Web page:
Chinese Influencers Make Millions of Dollars Through Online Promotional Campaigns: Why Chinese Consumers are Falling for the Same Old Tricks

Chinese Internet celebrity Li Jiaqi selling lipsticks (source: wap.jd-tv.com)

How much money can one Internet influencer make from live-streaming? For the trending top-level Internet celebrity Li Jiaqi, it could be around millions of dollars per day.

On the Chinese Singles’ Day shopping festival, Li greeted his fans and broadcasted a marathon-style shopping livestream. Through his own social media platforms, Li promoted make-up and cosmetics, generating millions, if not hundreds-of-millions in sales during the one-day event.

There is no doubt that Li Jiaqi is one of the best merchandise promotion ambassadors in China. He has millions of fans, a proven record of success, and substantial financial compensation, all exhibiting his extraordinary ability in the e-commerce industry. According to reports from South China Morning Post, Li managed to sell 15,000 lipsticks in 5 minutes and made more than 10 million yuan annually due to the sales generated through live-streaming promotions.

According to Alibaba’s official statement, Li Jiaqi’s show was watched by 36 million people and generated more than 1 billion yuan for the e-commerce platform.

During another livestream promotion, an embarrassing incident got Li a lot of attention. While trying to sell a non-stick cooking pan to his viewers, Li realized that everything he cooked actually stuck to the pan. For a livestream host, this could not be more embarrassing.

But jokes aside, the non-stick pan on Li’s show revealed greater problems that exist within the e-commerce industry. While top-level hosts are making 10 million dollars per year, the quality of the products on their shows is often substandard. Yet many of Li Jiaqi’s fans, seem to blindly trust the host on their recommendations.

It is not difficult for anyone to tell that Li’s role in today’s world of e-commerce has dramatically changed in recent years. With professional teams dealing with operations, content, and scheduling, Li Jiaqi serves as more of a key influencer with clear targets of conducting promotions for products and brands in need. Li lives on commissions, paid by advertisers just like many other traditional advertising agencies and media outlets.

Li Jiaqi and the e-commerce live-streaming promotions remind people of a notorious form of sales: TV shopping advertisement.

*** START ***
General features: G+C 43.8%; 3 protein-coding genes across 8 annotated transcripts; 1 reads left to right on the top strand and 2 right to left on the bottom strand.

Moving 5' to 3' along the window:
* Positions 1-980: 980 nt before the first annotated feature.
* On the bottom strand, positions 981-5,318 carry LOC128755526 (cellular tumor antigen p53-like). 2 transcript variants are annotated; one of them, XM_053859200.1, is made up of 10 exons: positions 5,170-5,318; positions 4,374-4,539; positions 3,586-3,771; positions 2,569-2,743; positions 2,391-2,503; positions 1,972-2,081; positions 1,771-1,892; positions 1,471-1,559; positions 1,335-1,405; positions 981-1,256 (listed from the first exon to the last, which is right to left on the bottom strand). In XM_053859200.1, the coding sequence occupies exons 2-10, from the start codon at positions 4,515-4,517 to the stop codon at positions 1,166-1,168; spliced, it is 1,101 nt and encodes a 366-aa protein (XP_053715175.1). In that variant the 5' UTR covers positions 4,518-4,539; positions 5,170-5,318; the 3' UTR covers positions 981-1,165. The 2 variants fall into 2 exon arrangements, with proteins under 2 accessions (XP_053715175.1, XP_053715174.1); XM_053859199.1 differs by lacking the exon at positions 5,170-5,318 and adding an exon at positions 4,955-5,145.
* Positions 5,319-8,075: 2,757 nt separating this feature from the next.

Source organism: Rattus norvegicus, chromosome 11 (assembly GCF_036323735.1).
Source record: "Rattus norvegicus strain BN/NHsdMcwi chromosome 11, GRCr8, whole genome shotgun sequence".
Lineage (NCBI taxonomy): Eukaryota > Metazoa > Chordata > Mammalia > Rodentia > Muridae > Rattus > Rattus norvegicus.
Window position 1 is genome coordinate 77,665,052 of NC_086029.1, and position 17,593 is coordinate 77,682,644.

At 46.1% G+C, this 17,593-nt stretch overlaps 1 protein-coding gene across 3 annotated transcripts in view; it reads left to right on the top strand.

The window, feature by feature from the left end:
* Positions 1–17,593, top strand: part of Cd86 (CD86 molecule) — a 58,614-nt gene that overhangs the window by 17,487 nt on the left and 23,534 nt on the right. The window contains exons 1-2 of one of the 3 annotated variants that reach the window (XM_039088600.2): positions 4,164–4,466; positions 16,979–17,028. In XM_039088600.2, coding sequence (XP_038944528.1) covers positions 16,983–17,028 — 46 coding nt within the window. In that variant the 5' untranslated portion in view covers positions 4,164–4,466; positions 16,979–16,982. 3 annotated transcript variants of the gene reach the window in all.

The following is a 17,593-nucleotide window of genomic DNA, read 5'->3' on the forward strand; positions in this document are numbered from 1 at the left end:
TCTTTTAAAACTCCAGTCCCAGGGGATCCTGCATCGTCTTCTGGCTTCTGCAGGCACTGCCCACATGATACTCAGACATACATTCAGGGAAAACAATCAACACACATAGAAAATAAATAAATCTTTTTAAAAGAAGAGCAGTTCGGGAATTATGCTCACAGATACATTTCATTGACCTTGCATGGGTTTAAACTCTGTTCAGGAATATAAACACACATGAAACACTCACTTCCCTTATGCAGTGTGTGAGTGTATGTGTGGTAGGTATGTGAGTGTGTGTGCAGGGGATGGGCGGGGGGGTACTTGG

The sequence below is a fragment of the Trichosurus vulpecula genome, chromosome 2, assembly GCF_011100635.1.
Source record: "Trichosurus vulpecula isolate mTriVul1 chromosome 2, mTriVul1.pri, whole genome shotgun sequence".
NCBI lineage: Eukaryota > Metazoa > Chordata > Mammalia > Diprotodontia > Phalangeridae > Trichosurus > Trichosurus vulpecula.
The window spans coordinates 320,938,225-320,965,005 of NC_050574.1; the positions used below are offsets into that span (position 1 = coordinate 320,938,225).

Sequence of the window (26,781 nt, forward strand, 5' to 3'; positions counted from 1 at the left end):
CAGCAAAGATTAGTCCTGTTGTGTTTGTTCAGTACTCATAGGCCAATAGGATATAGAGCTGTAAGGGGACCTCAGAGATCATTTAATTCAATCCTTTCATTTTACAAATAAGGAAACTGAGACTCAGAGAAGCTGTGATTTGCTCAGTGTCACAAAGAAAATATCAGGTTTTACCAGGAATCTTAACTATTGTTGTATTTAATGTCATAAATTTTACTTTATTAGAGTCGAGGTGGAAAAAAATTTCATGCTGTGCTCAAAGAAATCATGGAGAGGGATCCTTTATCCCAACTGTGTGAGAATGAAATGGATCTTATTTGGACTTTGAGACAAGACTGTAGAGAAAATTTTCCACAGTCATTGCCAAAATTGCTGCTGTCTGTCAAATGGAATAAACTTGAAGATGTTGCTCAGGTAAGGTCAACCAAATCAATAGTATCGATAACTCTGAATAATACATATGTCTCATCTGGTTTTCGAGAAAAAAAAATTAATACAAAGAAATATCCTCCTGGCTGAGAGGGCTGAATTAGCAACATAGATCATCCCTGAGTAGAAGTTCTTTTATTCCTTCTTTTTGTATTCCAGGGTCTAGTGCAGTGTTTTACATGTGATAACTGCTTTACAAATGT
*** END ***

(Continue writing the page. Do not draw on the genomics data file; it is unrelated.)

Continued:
The children of today, might not be able to recall the TV ads that aired between TV shows in the old days. They were selling weight-loss drugs, magical mops, and miraculous fitness machines that guaranteed weight loss in a short period of time. None of these products seemed reliable at all, but a large number of people fell into the trap regardless. Just like consumers today, they picked up their phones, called the number on the screen, realizing that they were about to purchase something that they would surely regret weeks later.

While it took a little while for consumers and government authorities in China to put on more vigorous regulations on the wild TV ads, these products found a new avenue by shifting onto the new e-commerce platforms. With little regulation and accountability, the old misleading advertisements are back at it again, complete with ‘non-stick pans’ that malfunction during a live-streaming event.

The e-commerce livestream promotions are not so different from the traditional TV shopping ads. They use a combination of visual and audio impact to convince potential buyers to purchase their products. With no clear rules for after-sale services, or return and refund policies, online shopping and TV ads failed to ensure the product quality of items sold on their platforms.

It is sad to see that while many have experienced the hoax of TV advertisements back in the day, they continue to fall into the same traps over and over on online platforms. From TV hosts to Internet celebrities, the ways that businesses conduct promotional campaigns are evolving alongside the technological changes, but at the end of the day, the lack of accountability and quality controls remain and that is something modern-day technology has yet to find a good solution for.